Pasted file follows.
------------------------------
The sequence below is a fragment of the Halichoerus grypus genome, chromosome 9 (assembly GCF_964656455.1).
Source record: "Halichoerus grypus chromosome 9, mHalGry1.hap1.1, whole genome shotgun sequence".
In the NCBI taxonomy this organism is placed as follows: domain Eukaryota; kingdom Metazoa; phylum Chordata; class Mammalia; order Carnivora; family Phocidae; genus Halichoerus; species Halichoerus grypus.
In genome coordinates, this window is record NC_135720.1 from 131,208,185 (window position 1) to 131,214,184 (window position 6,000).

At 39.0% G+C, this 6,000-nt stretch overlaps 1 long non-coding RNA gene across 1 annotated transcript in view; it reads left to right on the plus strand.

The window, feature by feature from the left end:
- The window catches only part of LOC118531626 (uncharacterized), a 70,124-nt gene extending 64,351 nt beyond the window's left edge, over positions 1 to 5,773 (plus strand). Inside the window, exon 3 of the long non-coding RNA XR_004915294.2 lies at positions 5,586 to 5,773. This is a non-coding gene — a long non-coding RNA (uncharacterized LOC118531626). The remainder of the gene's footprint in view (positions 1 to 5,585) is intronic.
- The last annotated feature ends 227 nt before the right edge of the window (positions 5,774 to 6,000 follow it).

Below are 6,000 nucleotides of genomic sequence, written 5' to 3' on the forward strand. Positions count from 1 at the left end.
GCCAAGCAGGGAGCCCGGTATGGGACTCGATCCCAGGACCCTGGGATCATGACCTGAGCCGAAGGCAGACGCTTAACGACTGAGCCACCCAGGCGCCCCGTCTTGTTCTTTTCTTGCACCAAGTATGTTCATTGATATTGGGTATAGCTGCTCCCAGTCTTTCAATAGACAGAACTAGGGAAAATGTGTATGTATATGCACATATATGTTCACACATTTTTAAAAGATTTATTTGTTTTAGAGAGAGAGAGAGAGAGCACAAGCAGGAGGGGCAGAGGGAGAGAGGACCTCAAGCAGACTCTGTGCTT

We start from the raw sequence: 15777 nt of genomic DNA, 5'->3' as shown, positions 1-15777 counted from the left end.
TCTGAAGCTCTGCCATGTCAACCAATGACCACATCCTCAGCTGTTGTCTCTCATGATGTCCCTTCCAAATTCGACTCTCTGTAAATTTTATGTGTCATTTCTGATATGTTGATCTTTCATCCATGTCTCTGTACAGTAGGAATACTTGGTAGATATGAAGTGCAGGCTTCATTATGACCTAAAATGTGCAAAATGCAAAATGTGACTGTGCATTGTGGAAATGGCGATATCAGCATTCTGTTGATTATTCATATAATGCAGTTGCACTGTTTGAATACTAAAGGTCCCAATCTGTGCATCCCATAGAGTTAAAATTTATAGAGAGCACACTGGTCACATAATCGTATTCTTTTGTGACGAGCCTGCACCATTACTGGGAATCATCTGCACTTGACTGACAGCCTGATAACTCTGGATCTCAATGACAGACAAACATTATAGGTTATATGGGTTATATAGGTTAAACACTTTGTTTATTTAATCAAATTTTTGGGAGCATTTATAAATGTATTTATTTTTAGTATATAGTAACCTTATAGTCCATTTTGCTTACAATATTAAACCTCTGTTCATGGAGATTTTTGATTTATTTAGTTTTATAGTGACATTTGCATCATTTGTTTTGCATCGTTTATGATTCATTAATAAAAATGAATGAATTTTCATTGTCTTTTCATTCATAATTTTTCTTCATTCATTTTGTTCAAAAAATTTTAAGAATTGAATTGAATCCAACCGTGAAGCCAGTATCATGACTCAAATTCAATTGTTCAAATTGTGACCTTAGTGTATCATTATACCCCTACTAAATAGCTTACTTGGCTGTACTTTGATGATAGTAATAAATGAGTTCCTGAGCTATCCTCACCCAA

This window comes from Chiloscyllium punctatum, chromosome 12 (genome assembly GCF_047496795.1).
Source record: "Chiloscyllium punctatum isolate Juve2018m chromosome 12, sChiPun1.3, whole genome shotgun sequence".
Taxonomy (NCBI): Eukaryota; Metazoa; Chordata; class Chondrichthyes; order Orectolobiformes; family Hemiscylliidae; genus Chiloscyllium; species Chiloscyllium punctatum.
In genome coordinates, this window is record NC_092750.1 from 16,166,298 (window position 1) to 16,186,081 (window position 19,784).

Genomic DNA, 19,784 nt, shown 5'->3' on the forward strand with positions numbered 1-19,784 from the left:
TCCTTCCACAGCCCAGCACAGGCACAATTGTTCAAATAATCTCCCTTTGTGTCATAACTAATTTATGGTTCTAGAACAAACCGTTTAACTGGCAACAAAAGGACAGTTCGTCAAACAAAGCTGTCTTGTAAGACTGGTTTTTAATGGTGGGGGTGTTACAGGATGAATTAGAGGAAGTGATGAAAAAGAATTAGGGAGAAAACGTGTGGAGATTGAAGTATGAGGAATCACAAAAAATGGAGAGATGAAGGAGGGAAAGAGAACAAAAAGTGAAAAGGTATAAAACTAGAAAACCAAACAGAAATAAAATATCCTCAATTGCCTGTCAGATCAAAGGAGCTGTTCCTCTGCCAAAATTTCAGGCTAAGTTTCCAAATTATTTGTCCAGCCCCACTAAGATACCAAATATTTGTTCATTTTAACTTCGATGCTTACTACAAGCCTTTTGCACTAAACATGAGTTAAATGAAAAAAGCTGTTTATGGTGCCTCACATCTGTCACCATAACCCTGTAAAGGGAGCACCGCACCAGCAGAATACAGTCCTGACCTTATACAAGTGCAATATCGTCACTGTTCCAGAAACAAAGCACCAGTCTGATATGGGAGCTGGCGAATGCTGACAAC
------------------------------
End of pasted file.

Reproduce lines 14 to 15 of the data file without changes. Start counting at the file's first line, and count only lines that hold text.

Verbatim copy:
Source record: "Chiloscyllium punctatum isolate Juve2018m chromosome 12, sChiPun1.3, whole genome shotgun sequence".
Taxonomy (NCBI): Eukaryota; Metazoa; Chordata; class Chondrichthyes; order Orectolobiformes; family Hemiscylliidae; genus Chiloscyllium; species Chiloscyllium punctatum.